Protect the Black Bear!
Florida is getting ready to lift a 20-year ban on bear hunting, but even Florida Fish and Willdlife Commission admits that lifting the ban would not reduce the bear incidents in the suburbs! Tell Governor Scott to save the bears! Sign and share the following petition:
Proposed Plan for the Escambia Wood Treating Company Superfund Site in Pensacola –
The US Environmental Protection Agency (USEPA) held a public meeting on Tuesday, August 19, 2014 to discuss and provide an update on the Escambia Treating Company Superfund Site – The Proposed Plan for the Solid Waste Management Unit (SWMU) 10 area at the Escambia Treating Company (ETC) Superfund Site, which presents the EPA’s recommended approach for the SMWU 10 cleanup is available at the link below (proposed plan).
The SMWU 10 area is the former location of a wastewater pond and landfill that contains severe contamination and is acting as the “source area” of the groundwater plume leaving the former ETC Facility. The proposed remedy is Steam-Enhanced Extraction of creosote contamination in the SMWU 10 area, followed by additional technologies using surfactants, solvents and oxidants as needed. The Proposed Plan contains a more detailed discussion of the remedy selection process and is presented to the community for public comment and input.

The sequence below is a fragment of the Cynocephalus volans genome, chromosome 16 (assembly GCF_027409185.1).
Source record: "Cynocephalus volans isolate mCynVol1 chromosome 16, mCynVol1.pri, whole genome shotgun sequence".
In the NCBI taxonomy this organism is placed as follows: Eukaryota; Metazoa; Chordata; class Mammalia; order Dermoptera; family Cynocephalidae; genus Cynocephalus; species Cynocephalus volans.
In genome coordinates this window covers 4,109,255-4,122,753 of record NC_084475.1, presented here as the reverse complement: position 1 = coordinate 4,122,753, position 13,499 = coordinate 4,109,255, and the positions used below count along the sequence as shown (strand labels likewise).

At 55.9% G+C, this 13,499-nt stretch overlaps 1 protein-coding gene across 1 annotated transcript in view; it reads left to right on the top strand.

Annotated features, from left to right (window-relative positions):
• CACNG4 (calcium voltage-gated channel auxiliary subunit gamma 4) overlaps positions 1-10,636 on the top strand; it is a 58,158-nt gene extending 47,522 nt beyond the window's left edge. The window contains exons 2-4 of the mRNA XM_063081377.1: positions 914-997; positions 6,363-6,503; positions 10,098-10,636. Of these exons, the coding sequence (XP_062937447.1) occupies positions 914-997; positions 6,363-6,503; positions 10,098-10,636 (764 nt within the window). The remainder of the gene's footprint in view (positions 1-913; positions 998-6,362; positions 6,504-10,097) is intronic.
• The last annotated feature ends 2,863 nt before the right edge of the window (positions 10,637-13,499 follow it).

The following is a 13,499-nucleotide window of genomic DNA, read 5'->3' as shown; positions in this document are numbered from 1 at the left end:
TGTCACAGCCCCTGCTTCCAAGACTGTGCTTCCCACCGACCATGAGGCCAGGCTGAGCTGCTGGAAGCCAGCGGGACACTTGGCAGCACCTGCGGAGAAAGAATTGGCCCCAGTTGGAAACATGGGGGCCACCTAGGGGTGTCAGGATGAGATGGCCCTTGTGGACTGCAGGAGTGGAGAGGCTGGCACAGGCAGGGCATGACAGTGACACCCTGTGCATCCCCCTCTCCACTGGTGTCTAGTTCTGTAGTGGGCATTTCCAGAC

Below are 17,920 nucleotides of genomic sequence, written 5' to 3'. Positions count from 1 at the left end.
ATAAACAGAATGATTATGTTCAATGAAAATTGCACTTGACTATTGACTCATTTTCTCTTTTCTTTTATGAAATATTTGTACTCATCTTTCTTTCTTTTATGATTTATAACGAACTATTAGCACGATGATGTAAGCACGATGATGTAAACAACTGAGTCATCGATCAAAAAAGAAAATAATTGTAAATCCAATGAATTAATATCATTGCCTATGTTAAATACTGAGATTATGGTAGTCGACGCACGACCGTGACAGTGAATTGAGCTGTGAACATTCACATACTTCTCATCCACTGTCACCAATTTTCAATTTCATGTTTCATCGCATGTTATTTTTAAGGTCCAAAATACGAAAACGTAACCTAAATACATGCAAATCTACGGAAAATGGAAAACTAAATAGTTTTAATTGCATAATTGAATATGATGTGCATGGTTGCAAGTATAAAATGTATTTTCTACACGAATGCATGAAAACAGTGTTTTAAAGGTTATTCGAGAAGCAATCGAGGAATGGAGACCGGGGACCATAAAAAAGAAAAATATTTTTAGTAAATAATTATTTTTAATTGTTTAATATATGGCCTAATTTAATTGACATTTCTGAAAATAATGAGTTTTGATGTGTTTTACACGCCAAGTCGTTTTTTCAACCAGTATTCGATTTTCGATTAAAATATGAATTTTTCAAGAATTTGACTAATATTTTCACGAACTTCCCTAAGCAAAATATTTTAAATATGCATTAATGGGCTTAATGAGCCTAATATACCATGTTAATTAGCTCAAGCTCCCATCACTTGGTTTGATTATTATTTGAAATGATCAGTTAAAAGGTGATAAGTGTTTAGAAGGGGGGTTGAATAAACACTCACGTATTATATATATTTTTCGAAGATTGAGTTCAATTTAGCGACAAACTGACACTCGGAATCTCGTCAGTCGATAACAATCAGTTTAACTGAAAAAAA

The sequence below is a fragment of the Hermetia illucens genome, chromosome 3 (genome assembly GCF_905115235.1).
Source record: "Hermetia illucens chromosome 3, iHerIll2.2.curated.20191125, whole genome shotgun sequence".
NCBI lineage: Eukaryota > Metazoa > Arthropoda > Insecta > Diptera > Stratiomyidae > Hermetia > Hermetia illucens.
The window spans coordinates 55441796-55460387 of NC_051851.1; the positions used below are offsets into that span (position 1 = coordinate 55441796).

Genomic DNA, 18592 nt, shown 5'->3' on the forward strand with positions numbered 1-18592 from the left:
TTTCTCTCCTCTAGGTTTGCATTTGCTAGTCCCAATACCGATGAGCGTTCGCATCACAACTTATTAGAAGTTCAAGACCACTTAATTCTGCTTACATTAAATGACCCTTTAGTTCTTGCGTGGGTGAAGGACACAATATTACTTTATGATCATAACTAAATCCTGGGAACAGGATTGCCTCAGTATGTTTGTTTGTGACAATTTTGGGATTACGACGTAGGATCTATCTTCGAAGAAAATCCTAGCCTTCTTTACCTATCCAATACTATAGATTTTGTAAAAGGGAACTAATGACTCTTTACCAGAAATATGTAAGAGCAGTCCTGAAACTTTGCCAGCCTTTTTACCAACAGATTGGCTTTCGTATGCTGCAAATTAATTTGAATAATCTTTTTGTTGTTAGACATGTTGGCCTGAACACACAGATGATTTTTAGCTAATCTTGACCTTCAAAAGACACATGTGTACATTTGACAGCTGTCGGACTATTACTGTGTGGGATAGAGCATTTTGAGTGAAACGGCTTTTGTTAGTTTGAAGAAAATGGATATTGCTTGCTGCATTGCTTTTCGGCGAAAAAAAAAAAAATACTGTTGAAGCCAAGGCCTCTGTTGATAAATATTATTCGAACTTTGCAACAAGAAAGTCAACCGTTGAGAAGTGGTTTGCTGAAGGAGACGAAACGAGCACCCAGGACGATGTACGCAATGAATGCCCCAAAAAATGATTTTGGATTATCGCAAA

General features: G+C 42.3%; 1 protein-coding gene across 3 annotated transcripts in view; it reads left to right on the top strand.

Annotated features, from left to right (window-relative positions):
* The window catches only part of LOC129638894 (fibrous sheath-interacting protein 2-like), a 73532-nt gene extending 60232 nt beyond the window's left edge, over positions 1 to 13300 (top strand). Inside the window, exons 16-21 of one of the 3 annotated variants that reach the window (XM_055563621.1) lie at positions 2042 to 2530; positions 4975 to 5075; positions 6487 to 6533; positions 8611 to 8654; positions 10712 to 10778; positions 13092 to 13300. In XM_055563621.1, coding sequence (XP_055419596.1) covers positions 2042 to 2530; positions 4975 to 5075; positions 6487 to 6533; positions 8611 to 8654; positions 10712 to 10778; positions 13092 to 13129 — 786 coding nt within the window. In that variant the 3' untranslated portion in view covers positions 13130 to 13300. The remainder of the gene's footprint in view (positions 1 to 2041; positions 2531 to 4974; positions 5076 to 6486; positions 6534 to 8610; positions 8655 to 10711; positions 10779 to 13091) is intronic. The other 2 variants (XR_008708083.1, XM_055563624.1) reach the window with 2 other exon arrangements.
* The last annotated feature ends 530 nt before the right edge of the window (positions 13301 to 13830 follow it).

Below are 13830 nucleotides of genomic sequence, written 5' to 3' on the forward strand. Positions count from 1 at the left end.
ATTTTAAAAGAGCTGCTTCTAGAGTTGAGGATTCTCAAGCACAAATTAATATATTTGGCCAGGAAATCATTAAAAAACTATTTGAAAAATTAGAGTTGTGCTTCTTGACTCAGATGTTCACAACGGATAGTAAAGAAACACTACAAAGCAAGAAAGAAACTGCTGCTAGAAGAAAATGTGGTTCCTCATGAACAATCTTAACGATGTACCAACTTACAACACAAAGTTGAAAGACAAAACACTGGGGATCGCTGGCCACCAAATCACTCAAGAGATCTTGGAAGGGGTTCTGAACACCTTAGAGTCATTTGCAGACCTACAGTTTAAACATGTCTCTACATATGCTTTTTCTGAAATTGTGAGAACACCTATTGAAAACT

Public comments will be taken until at least September 15, 2014. After the public comment period, the EPA will prepare an Amendment to the existing groundwater Record of Decision (ROD) signed in 2008. Together, the 2008 ROD and the 2014 Amended ROD (AROD) will select the cleanup approach for the groundwater contamination from ETC. The timeframe for starting the cleanup will depend on the availability of funding, but the best case scenario is to start the cleanup in 2016. This Proposed Plan and an Administrative Record will be available in the information repository for the Site located at the Geneology Branch Library, 5740 N. Ninth Ave., Pensacola, FL 32504.
A copy of the proposed plan for the Escambia Wood Treating Company Superfund Site in Pensacola –
A summary of information on the ETC site is available at www.epa.gov/region4/superfund/sites/npl/florida/escwprefl.html
EPA: Pensacola landfill mess continues – Rob Johnson – PNJ – August 19, 2014
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The Case for GE Labeling
The first GE crops became commercially available in the United States in 1996, and now GE varieties constitute the vast majority of corn, cotton and soybean crops grown in the country. At this point, most GE food crops are genetically engineered to produce a soil bacterium called Bacillus thuringiensis (Bt) that repels insects, or to allow the crop to withstand treatment with an herbicide, like glyphosate (often sold as Roundup). More recently, biotechnology firms have developed genetically engineered animals, including food animals such as hogs and salmon.